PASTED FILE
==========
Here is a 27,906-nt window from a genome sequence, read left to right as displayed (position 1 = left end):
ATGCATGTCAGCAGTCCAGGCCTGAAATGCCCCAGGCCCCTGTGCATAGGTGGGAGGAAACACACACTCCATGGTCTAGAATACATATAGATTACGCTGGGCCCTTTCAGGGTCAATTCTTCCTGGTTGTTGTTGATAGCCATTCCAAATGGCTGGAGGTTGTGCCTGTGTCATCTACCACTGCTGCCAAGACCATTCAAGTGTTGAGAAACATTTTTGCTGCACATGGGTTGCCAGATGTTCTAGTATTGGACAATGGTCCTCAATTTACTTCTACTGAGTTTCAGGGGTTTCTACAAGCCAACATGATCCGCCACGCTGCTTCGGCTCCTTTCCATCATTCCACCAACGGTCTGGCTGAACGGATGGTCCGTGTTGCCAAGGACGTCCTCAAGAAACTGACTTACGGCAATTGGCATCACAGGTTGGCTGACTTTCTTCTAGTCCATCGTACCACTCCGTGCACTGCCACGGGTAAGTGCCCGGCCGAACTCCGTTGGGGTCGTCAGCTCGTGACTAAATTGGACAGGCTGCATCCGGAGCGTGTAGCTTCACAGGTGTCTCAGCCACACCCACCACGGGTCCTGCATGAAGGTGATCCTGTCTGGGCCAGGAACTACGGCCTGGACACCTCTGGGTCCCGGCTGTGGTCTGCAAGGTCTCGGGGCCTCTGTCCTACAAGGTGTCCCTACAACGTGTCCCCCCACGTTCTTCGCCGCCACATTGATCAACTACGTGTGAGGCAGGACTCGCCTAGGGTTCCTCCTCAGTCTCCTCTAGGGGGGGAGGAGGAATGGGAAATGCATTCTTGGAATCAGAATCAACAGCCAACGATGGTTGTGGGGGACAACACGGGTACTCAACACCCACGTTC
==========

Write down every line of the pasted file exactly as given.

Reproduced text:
Here is a 27,906-nt window from a genome sequence, read left to right as displayed (position 1 = left end):
ATGCATGTCAGCAGTCCAGGCCTGAAATGCCCCAGGCCCCTGTGCATAGGTGGGAGGAAACACACACTCCATGGTCTAGAATACATATAGATTACGCTGGGCCCTTTCAGGGTCAATTCTTCCTGGTTGTTGTTGATAGCCATTCCAAATGGCTGGAGGTTGTGCCTGTGTCATCTACCACTGCTGCCAAGACCATTCAAGTGTTGAGAAACATTTTTGCTGCACATGGGTTGCCAGATGTTCTAGTATTGGACAATGGTCCTCAATTTACTTCTACTGAGTTTCAGGGGTTTCTACAAGCCAACATGATCCGCCACGCTGCTTCGGCTCCTTTCCATCATTCCACCAACGGTCTGGCTGAACGGATGGTCCGTGTTGCCAAGGACGTCCTCAAGAAACTGACTTACGGCAATTGGCATCACAGGTTGGCTGACTTTCTTCTAGTCCATCGTACCACTCCGTGCACTGCCACGGGTAAGTGCCCGGCCGAACTCCGTTGGGGTCGTCAGCTCGTGACTAAATTGGACAGGCTGCATCCGGAGCGTGTAGCTTCACAGGTGTCTCAGCCACACCCACCACGGGTCCTGCATGAAGGTGATCCTGTCTGGGCCAGGAACTACGGCCTGGACACCTCTGGGTCCCGGCTGTGGTCTGCAAGGTCTCGGGGCCTCTGTCCTACAAGGTGTCCCTACAACGTGTCCCCCCACGTTCTTCGCCGCCACATTGATCAACTACGTGTGAGGCAGGACTCGCCTAGGGTTCCTCCTCAGTCTCCTCTAGGGGGGGAGGAGGAATGGGAAATGCATTCTTGGAATCAGAATCAACAGCCAACGATGGTTGTGGGGGACAACACGGGTACTCAACACCCACGTTC